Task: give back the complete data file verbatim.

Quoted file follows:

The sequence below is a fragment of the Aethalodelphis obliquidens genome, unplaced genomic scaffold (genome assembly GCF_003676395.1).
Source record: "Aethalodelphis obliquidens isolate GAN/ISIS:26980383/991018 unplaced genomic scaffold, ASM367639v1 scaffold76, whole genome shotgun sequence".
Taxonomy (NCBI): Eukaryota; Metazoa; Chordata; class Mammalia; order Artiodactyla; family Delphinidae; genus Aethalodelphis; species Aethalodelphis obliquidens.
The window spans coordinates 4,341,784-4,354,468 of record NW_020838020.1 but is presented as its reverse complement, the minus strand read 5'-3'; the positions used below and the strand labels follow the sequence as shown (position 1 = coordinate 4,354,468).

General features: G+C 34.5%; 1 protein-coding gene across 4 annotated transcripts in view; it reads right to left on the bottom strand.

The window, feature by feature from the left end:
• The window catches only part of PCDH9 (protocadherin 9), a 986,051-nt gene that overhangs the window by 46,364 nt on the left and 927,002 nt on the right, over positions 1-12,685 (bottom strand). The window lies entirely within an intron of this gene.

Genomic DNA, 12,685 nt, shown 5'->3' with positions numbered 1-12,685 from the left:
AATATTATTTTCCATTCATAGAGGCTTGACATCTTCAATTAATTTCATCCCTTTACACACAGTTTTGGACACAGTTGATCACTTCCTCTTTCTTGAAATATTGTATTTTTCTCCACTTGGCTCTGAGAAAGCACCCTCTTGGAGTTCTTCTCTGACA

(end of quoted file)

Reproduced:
The sequence below is a fragment of the Aethalodelphis obliquidens genome, unplaced genomic scaffold (genome assembly GCF_003676395.1).
Source record: "Aethalodelphis obliquidens isolate GAN/ISIS:26980383/991018 unplaced genomic scaffold, ASM367639v1 scaffold76, whole genome shotgun sequence".
Taxonomy (NCBI): Eukaryota; Metazoa; Chordata; class Mammalia; order Artiodactyla; family Delphinidae; genus Aethalodelphis; species Aethalodelphis obliquidens.
The window spans coordinates 4,341,784-4,354,468 of record NW_020838020.1 but is presented as its reverse complement, the minus strand read 5'-3'; the positions used below and the strand labels follow the sequence as shown (position 1 = coordinate 4,354,468).

General features: G+C 34.5%; 1 protein-coding gene across 4 annotated transcripts in view; it reads right to left on the bottom strand.

The window, feature by feature from the left end:
• The window catches only part of PCDH9 (protocadherin 9), a 986,051-nt gene that overhangs the window by 46,364 nt on the left and 927,002 nt on the right, over positions 1-12,685 (bottom strand). The window lies entirely within an intron of this gene.

Genomic DNA, 12,685 nt, shown 5'->3' with positions numbered 1-12,685 from the left:
AATATTATTTTCCATTCATAGAGGCTTGACATCTTCAATTAATTTCATCCCTTTACACACAGTTTTGGACACAGTTGATCACTTCCTCTTTCTTGAAATATTGTATTTTTCTCCACTTGGCTCTGAGAAAGCACCCTCTTGGAGTTCTTCTCTGACA